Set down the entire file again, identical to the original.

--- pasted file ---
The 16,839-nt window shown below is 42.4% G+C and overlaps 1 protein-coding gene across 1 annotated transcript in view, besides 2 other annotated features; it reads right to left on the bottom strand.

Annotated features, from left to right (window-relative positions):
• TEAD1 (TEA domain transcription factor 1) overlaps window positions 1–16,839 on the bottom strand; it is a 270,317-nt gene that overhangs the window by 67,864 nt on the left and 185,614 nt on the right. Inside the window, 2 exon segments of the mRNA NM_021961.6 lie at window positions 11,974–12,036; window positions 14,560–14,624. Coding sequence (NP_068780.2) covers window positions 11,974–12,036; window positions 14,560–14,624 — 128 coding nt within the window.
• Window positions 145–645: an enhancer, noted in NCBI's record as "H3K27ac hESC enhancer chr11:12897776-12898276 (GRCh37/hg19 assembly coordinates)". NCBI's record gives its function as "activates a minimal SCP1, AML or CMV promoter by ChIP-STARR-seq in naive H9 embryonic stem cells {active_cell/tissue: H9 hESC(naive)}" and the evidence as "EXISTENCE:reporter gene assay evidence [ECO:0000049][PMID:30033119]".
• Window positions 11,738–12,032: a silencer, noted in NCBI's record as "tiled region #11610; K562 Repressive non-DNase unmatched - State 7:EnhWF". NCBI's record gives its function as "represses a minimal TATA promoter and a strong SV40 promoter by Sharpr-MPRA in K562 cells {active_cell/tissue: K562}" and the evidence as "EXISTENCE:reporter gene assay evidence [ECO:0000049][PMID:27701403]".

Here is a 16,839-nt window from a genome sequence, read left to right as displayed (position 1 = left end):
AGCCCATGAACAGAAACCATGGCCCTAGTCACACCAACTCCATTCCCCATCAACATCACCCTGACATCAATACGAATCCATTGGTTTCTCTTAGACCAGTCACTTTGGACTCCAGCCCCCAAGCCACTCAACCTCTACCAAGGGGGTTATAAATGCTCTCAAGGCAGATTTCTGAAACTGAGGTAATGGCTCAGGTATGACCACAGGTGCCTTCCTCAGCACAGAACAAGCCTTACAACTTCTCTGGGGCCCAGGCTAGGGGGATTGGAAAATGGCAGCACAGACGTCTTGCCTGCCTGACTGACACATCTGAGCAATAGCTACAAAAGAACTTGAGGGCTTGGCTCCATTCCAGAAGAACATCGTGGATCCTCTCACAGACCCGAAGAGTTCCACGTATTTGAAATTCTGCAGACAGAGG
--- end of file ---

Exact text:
The 16,839-nt window shown below is 42.4% G+C and overlaps 1 protein-coding gene across 1 annotated transcript in view, besides 2 other annotated features; it reads right to left on the bottom strand.

Annotated features, from left to right (window-relative positions):
• TEAD1 (TEA domain transcription factor 1) overlaps window positions 1–16,839 on the bottom strand; it is a 270,317-nt gene that overhangs the window by 67,864 nt on the left and 185,614 nt on the right. Inside the window, 2 exon segments of the mRNA NM_021961.6 lie at window positions 11,974–12,036; window positions 14,560–14,624. Coding sequence (NP_068780.2) covers window positions 11,974–12,036; window positions 14,560–14,624 — 128 coding nt within the window.
• Window positions 145–645: an enhancer, noted in NCBI's record as "H3K27ac hESC enhancer chr11:12897776-12898276 (GRCh37/hg19 assembly coordinates)". NCBI's record gives its function as "activates a minimal SCP1, AML or CMV promoter by ChIP-STARR-seq in naive H9 embryonic stem cells {active_cell/tissue: H9 hESC(naive)}" and the evidence as "EXISTENCE:reporter gene assay evidence [ECO:0000049][PMID:30033119]".
• Window positions 11,738–12,032: a silencer, noted in NCBI's record as "tiled region #11610; K562 Repressive non-DNase unmatched - State 7:EnhWF". NCBI's record gives its function as "represses a minimal TATA promoter and a strong SV40 promoter by Sharpr-MPRA in K562 cells {active_cell/tissue: K562}" and the evidence as "EXISTENCE:reporter gene assay evidence [ECO:0000049][PMID:27701403]".

Here is a 16,839-nt window from a genome sequence, read left to right as displayed (position 1 = left end):
AGCCCATGAACAGAAACCATGGCCCTAGTCACACCAACTCCATTCCCCATCAACATCACCCTGACATCAATACGAATCCATTGGTTTCTCTTAGACCAGTCACTTTGGACTCCAGCCCCCAAGCCACTCAACCTCTACCAAGGGGGTTATAAATGCTCTCAAGGCAGATTTCTGAAACTGAGGTAATGGCTCAGGTATGACCACAGGTGCCTTCCTCAGCACAGAACAAGCCTTACAACTTCTCTGGGGCCCAGGCTAGGGGGATTGGAAAATGGCAGCACAGACGTCTTGCCTGCCTGACTGACACATCTGAGCAATAGCTACAAAAGAACTTGAGGGCTTGGCTCCATTCCAGAAGAACATCGTGGATCCTCTCACAGACCCGAAGAGTTCCACGTATTTGAAATTCTGCAGACAGAGG